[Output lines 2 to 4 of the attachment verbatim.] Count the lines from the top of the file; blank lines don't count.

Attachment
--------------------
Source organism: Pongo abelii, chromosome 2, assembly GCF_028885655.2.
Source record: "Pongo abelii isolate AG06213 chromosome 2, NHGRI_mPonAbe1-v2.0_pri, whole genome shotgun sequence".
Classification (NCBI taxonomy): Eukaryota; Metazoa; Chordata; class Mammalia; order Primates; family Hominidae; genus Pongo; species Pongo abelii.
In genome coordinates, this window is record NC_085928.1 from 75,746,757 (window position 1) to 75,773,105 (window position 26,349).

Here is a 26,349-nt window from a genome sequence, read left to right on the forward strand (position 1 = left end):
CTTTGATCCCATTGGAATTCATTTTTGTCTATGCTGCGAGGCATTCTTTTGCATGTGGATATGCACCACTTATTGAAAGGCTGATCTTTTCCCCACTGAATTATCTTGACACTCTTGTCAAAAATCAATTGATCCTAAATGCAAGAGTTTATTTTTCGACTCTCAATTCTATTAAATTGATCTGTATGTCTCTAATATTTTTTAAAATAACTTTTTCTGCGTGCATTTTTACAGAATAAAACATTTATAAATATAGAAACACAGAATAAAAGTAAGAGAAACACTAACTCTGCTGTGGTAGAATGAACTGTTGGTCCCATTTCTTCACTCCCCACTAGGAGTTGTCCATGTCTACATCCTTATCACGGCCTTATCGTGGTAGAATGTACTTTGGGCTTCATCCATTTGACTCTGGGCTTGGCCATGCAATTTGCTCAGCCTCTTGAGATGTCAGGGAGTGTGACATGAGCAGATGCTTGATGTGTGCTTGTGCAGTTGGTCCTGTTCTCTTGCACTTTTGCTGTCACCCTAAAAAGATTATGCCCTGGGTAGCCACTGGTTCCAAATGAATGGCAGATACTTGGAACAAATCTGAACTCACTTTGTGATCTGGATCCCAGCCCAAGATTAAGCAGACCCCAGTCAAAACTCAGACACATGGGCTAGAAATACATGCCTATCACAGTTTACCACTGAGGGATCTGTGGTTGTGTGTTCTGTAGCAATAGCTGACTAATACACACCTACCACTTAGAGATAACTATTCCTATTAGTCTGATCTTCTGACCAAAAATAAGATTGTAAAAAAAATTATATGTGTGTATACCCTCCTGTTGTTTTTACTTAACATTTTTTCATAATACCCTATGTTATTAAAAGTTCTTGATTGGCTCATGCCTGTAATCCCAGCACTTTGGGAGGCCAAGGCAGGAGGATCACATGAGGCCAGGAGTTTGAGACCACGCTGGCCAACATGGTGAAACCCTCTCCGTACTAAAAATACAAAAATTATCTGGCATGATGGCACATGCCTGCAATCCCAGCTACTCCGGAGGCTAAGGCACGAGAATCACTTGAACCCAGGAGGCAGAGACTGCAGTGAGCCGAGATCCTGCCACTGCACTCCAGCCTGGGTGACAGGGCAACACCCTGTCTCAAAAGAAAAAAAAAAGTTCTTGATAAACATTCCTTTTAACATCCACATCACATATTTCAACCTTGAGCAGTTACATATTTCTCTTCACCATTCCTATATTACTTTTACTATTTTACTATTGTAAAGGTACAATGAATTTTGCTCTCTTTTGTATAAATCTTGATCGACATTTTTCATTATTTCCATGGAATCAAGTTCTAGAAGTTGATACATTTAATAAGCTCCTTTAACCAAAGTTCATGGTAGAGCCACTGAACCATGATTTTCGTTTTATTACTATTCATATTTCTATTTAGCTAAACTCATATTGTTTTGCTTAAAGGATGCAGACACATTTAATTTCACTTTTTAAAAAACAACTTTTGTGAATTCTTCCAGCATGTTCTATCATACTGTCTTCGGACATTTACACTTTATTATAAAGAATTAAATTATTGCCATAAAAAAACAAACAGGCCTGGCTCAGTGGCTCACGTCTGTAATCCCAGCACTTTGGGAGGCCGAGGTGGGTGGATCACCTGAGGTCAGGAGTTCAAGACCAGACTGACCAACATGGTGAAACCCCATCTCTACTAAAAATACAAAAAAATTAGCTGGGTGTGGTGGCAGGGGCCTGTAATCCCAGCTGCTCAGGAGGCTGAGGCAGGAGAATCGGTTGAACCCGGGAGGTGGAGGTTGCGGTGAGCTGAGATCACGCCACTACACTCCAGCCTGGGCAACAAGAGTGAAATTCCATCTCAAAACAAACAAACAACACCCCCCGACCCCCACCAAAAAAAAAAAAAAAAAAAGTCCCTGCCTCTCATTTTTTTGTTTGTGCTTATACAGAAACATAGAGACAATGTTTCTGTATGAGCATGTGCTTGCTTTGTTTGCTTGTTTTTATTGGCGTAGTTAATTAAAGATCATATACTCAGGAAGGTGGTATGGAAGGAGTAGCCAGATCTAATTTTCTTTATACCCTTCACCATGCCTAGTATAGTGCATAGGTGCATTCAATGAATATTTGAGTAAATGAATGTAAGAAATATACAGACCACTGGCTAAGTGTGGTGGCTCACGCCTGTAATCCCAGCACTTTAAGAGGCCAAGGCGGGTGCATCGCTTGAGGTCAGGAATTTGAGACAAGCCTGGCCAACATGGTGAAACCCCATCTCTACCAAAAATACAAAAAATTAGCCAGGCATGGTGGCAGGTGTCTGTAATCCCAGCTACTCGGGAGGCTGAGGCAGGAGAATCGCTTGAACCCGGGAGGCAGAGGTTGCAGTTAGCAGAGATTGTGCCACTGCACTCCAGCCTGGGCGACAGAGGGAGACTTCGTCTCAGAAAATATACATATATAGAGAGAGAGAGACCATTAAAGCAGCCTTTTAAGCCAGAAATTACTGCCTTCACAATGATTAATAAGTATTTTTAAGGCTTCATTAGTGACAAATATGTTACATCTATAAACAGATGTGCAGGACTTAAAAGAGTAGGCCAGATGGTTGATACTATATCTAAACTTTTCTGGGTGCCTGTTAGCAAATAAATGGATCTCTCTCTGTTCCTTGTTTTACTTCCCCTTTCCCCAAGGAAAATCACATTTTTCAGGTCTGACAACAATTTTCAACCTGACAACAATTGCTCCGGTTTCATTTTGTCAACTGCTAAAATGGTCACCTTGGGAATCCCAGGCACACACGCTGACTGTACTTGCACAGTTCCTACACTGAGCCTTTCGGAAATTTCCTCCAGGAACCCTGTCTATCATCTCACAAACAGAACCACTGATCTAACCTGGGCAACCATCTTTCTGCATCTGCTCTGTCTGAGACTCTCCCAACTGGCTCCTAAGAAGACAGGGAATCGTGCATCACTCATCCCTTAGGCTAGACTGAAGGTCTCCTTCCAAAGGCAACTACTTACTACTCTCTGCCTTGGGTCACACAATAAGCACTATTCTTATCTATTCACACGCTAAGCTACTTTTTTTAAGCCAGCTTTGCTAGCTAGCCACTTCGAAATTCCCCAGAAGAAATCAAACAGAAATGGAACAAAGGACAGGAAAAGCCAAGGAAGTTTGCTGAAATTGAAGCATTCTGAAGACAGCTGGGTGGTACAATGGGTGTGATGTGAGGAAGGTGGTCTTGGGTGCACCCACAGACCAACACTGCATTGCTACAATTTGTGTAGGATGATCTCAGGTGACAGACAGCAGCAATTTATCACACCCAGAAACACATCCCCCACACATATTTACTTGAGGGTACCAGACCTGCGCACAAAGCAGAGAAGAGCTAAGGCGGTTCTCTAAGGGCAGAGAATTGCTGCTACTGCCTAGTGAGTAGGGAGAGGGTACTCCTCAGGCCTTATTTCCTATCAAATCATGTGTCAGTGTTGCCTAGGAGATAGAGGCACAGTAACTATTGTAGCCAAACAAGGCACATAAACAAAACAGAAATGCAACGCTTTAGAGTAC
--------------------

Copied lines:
Source record: "Pongo abelii isolate AG06213 chromosome 2, NHGRI_mPonAbe1-v2.0_pri, whole genome shotgun sequence".
Classification (NCBI taxonomy): Eukaryota; Metazoa; Chordata; class Mammalia; order Primates; family Hominidae; genus Pongo; species Pongo abelii.
In genome coordinates, this window is record NC_085928.1 from 75,746,757 (window position 1) to 75,773,105 (window position 26,349).